Around a decade ago, the internet was awash in articles about how millennials were destroying this industry or ruining that industry. The story was nearly always the same: this rag-tag group of young digital natives wanted things fast, convenient, and hyper-relevant – to the detriment of dyed-in-the-wool industry incumbents. These disruptions would be the death of tentpole industries, the pundits maintained.
Now, it’s a decade later. Millennials have grown up to become a dominant demographic in both purchasing power and organizational influence.
It’s safe to say that the generation once blamed for ruining everything has spurred positive change. To highlight this point, let’s cycle through a few traditional industries millennials have revived through bold technological thinking.
#1: The Restaurant Industry
It’s been a bumpy ride for the restaurant industry. First, the changes came fast and furious, leaving several independent businesses and national chains scrambling to adapt. After all, there was little separating these tech-enabled apps from the old system of call-in delivery. But this reaction underestimates the allure of on-demand convenience.
It’s a well-documented fact that millennials don’t like to make phone calls. So these apps tapped into a turnkey system for delivery with built-in payment options. Incidentally, the tech-enabled approach would serve the industry just a few years later, as the pandemic forced contactless transactions and incentivized at-home dining.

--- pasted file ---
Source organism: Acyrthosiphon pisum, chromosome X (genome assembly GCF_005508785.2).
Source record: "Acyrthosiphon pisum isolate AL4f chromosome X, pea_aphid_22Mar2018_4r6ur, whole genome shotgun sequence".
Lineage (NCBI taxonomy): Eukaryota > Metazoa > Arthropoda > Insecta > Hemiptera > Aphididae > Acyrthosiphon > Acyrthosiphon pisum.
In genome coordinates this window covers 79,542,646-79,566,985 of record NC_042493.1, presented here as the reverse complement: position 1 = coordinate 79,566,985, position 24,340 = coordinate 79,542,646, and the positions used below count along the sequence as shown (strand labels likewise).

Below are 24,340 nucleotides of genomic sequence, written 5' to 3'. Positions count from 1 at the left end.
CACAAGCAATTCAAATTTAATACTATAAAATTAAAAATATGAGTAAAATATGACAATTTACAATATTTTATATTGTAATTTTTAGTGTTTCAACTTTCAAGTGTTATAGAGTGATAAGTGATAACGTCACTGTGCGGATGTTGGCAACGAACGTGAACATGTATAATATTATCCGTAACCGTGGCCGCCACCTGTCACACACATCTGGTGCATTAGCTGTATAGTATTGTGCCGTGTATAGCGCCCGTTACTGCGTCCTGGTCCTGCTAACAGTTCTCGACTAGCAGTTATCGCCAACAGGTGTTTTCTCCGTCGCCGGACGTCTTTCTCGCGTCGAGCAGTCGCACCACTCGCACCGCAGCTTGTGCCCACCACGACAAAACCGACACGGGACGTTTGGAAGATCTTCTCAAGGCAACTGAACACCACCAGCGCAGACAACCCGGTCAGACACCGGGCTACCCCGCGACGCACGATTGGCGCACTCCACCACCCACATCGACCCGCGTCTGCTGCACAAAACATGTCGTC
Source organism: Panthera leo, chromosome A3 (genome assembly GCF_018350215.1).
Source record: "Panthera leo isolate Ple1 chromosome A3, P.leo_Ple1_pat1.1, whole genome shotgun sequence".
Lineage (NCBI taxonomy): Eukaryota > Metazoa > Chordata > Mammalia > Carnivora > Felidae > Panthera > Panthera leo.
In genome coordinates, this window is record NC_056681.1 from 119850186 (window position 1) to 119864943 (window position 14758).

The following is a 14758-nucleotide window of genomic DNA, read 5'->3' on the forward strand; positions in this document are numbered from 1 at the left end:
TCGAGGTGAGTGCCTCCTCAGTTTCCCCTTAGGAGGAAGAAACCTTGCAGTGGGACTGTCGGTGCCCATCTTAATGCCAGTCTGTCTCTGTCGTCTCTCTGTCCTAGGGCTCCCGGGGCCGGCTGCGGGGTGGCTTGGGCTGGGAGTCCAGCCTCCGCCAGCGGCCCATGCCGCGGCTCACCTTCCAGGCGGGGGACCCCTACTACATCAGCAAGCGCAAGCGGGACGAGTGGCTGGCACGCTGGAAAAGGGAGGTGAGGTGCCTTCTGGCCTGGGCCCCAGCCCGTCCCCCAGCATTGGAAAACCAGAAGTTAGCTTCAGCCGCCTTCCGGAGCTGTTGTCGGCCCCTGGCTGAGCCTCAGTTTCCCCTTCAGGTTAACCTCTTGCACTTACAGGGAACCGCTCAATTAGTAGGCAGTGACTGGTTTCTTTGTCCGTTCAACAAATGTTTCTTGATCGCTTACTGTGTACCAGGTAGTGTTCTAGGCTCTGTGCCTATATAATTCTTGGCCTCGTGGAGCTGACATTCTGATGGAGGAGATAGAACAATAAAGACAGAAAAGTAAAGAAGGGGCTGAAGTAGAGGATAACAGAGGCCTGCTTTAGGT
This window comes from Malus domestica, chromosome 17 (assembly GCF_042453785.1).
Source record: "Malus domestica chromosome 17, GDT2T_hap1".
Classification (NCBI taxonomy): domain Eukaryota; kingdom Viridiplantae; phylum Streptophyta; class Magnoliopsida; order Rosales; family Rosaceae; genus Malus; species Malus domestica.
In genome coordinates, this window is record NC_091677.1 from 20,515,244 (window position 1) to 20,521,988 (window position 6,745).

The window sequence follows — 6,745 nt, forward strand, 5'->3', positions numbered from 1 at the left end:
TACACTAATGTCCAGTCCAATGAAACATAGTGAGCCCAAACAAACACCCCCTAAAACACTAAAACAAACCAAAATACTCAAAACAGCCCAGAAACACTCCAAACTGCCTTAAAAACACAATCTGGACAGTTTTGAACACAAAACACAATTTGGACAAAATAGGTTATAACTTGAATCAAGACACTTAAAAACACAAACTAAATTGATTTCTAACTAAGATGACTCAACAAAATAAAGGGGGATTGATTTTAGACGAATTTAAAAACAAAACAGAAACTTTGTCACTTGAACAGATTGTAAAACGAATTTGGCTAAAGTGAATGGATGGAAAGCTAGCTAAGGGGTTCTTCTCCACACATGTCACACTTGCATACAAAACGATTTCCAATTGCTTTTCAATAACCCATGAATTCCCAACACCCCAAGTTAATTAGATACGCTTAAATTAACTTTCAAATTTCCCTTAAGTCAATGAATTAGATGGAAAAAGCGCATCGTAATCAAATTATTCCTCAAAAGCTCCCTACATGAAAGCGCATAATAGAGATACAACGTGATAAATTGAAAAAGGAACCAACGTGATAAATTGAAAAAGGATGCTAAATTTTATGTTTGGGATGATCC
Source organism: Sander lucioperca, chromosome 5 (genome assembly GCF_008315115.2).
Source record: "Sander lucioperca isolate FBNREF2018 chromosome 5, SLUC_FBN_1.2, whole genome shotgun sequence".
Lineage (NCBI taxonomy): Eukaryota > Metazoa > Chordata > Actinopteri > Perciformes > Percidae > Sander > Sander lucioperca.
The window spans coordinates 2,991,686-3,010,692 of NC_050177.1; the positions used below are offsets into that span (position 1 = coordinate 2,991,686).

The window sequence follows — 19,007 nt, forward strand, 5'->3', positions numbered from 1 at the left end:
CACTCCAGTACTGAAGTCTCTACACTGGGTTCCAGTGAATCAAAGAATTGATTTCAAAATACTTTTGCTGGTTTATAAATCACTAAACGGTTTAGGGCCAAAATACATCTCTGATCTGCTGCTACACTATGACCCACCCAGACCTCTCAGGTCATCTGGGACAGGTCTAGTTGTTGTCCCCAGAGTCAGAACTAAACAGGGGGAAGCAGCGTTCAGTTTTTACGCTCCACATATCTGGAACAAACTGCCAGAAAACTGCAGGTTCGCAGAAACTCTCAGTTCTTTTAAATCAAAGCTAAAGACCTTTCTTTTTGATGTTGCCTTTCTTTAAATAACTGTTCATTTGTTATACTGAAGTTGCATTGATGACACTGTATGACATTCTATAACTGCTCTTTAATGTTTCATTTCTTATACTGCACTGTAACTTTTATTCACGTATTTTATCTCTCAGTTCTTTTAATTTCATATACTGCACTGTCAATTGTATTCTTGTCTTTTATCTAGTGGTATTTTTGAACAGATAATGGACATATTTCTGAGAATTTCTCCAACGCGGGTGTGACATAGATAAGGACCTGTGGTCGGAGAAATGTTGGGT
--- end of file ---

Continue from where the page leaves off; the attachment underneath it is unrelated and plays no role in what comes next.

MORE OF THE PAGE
#2: Real Estate
Recently, millennials have matured to become the most significant buying demographic in real estate. So naturally, they’ve pulled technology along for the ride.
The best example is Nobul, a digital real estate marketplace that began disrupting the industry around five years ago. Before Nobul, real estate consumers had little power in real estate transactions; they had to choose their agents based on gut instinct (and bus stop ads), navigate the murky waters of local MLSs, and jump through several manual hoops on the road to home buying.
As CEO Regan McGee told Superb Crew, “Nobul brings choice, accountability, and transparency to an industry that has – for decades – been widely regarded by homebuyers as opaque and challenging. Anytime you bring innovative technology to the table to make the process easier, it will be considered disruptive.”
Transportation looks far different now than it did just a decade ago, largely thanks to the millennial penchant for tech-enabled solutions. Millennials encouraged the public and private passenger transportation industries to rethink their manual approach to procurement, payment, and vehicle type.
The big news story here – the first thing many people think of when considering millennial disruption – is Uber, which launched several other app-based rideshare businesses to chip at the monopolizing taxi industry. But there have also been modest changes – tap enablement on public transport, electric fleets on urban bus routes, and the rise of “micro-mobility options” like electric scooters and e-bikes.
#4: Personal Finance and Investing
According to a 10,000-respondent survey from the Millennial Disruption Index (yes, it’s a real thing), 71% of millennials said they’d instead visit the dentist than the bank, and 73% said they were more excited by financial offerings from non-traditional services (like Google and Amazon) than the major financial institutions.
Figures like these might have stalwart financial practitioners shaking. But they’ve proven to be roundly positive for both innovative upstarts and significant incumbents. The “Fintech” push toward digitization has made personal finance and investing more straightforward, more accessible, and more democratic. Online investment apps like Robin Hood, Investr, and Acorn bring passive wealth generation to the masses.